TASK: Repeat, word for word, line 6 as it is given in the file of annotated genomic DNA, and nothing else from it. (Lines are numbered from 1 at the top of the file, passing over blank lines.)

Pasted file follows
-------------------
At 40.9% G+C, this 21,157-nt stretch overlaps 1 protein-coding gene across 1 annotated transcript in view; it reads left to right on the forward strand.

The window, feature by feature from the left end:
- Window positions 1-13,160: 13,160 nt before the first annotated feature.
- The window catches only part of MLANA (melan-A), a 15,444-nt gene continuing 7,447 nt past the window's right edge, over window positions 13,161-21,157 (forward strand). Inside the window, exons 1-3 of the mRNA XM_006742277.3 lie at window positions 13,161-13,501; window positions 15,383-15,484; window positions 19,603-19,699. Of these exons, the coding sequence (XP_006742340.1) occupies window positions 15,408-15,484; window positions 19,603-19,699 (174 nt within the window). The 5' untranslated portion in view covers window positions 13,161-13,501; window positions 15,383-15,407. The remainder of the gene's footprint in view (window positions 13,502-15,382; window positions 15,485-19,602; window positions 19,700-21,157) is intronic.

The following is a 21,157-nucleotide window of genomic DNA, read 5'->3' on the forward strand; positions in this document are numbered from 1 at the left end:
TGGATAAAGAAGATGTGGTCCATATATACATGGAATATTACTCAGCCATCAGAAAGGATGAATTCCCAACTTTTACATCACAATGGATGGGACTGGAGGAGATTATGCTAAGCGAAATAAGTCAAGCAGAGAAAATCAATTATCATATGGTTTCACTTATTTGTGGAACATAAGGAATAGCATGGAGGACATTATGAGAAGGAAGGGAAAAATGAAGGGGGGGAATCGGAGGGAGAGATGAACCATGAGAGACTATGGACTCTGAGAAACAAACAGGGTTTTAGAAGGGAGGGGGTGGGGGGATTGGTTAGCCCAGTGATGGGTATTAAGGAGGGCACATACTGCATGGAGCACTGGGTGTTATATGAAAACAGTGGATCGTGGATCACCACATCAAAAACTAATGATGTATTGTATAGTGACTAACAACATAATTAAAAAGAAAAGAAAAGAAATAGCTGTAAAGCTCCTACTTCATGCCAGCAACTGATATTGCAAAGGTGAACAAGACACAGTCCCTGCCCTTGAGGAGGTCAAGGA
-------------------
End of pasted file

TGGATAAAGAAGATGTGGTCCATATATACATGGAATATTACTCAGCCATCAGAAAGGATGAATTCCCAACTTTTACATCACAATGGATGGGACTGGAGGAGATTATGCTAAGCGAAATAAGTCAAGCAGAGAAAATCAATTATCATATGGTTTCACTTATTTGTGGAACATAAGGAATAGCATGGAGGACATTATGAGAAGGAAGGGAAAAATGAAGGGGGGGAATCGGAGGGAGAGATGAACCATGAGAGACTATGGACTCTGAGAAACAAACAGGGTTTTAGAAGGGAGGGGGTGGGGGGATTGGTTAGCCCAGTGATGGGTATTAAGGAGGGCACATACTGCATGGAGCACTGGGTGTTATATGAAAACAGTGGATCGTGGATCACCACATCAAAAACTAATGATGTATTGTATAGTGACTAACAACATAATTAAAAAGAAAAGAAAAGAAATAGCTGTAAAGCTCCTACTTCATGCCAGCAACTGATATTGCAAAGGTGAACAAGACACAGTCCCTGCCCTTGAGGAGGTCAAGGA